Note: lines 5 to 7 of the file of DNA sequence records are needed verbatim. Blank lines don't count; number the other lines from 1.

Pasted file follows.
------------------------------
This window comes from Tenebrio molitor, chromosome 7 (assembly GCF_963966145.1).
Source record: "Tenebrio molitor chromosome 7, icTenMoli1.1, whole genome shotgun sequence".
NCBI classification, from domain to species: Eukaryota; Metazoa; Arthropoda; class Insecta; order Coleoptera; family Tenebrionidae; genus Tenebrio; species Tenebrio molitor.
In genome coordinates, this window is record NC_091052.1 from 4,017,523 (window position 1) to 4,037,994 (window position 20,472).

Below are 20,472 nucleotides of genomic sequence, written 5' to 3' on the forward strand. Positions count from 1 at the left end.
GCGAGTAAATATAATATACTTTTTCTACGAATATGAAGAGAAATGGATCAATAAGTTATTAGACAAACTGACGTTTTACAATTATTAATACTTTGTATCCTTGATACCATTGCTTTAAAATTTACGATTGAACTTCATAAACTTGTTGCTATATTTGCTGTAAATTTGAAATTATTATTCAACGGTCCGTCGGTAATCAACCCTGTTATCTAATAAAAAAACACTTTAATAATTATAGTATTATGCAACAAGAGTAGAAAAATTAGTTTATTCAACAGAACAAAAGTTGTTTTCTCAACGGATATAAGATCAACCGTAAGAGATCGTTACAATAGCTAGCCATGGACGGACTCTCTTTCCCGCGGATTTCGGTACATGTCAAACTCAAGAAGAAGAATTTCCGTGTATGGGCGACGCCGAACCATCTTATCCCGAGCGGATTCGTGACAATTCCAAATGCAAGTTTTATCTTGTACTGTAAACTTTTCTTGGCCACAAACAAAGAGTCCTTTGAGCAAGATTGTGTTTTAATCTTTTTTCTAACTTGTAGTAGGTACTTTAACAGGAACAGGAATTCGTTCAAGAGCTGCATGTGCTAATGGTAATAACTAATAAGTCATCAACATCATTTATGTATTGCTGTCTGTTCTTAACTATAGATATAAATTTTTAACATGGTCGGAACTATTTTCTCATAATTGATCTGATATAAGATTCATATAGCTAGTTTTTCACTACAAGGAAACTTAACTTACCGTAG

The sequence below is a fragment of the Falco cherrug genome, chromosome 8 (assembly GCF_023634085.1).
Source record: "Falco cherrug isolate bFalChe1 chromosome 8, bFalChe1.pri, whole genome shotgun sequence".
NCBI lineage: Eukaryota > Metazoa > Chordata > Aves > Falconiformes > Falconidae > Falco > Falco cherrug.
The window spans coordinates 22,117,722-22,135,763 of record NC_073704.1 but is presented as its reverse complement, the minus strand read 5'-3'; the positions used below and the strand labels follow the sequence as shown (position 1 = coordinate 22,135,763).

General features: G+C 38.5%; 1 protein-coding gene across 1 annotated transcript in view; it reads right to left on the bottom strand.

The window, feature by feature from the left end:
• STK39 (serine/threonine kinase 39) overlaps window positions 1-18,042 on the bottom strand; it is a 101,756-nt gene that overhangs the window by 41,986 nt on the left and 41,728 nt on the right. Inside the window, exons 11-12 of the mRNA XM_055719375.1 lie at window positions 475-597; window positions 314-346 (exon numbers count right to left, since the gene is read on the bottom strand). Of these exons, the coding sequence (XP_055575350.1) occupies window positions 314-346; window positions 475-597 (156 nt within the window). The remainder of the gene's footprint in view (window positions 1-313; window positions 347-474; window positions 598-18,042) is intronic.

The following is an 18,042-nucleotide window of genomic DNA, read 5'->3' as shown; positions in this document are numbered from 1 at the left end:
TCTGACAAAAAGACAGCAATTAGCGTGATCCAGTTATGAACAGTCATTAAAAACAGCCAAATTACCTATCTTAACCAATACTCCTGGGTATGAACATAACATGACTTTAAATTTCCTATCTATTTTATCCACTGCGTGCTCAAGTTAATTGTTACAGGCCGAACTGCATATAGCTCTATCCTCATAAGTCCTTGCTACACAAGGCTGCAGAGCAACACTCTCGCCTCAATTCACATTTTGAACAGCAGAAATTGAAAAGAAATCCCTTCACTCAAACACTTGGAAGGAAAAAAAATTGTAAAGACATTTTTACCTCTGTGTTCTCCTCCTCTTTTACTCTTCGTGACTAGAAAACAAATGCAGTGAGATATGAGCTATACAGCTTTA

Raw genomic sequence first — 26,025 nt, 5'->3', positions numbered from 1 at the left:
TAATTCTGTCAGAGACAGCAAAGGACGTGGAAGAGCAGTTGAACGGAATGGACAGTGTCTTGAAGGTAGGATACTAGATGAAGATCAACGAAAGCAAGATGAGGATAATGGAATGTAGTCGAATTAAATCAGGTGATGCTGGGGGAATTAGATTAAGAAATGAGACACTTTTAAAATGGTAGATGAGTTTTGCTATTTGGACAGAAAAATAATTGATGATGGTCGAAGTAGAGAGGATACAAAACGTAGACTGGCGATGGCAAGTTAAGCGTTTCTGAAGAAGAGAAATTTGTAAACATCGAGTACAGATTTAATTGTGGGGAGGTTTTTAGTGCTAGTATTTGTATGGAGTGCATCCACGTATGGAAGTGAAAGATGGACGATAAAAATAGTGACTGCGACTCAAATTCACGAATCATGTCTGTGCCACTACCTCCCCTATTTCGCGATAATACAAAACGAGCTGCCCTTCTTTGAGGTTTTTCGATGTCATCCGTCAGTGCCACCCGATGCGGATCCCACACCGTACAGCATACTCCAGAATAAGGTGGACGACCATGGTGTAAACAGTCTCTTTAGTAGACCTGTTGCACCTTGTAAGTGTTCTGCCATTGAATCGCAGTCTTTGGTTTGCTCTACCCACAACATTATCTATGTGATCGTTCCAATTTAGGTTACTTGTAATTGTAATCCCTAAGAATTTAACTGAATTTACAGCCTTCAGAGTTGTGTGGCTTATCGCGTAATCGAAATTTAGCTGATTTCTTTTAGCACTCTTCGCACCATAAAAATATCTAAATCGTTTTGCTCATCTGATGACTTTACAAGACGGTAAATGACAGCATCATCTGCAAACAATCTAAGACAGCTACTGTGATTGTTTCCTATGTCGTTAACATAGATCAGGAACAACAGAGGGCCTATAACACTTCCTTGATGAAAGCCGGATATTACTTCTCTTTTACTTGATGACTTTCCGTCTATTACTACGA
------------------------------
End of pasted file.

Below are 20,472 nucleotides of genomic sequence, written 5' to 3' on the forward strand. Positions count from 1 at the left end.
GCGAGTAAATATAATATACTTTTTCTACGAATATGAAGAGAAATGGATCAATAAGTTATTAGACAAACTGACGTTTTACAATTATTAATACTTTGTATCCTTGATACCATTGCTTTAAAATTTACGATTGAACTTCATAAACTTGTTGCTATATTTGCTGTAAATTTGAAATTATTATTCAACGGTCCGTCGGTAATCAACCCTGTTATCTAATAAAAAAACACTTTAATAATTATAGTATTATGCAACAAGAGTAGAAAAATTAGTTTATTCAACAGAACAAAAGTTGTTTTCTCAACGGATATAAGATCAACCGTAAGAGATCGTTACAATAGCTAGCCATGGACGGACTCTCTTTCCCGCGGATTTCGGTACATGTCAAACTCAAGAAGAAGAATTTCCGTGTATGGGCGACGCCGAACCATCTTATCCCGAGCGGATTCGTGACAATTCCAAATGCAAGTTTTATCTTGTACTGTAAACTTTTCTTGGCCACAAACAAAGAGTCCTTTGAGCAAGATTGTGTTTTAATCTTTTTTCTAACTTGTAGTAGGTACTTTAACAGGAACAGGAATTCGTTCAAGAGCTGCATGTGCTAATGGTAATAACTAATAAGTCATCAACATCATTTATGTATTGCTGTCTGTTCTTAACTATAGATATAAATTTTTAACATGGTCGGAACTATTTTCTCATAATTGATCTGATATAAGATTCATATAGCTAGTTTTTCACTACAAGGAAACTTAACTTACCGTAG

The sequence below is a fragment of the Falco cherrug genome, chromosome 8 (assembly GCF_023634085.1).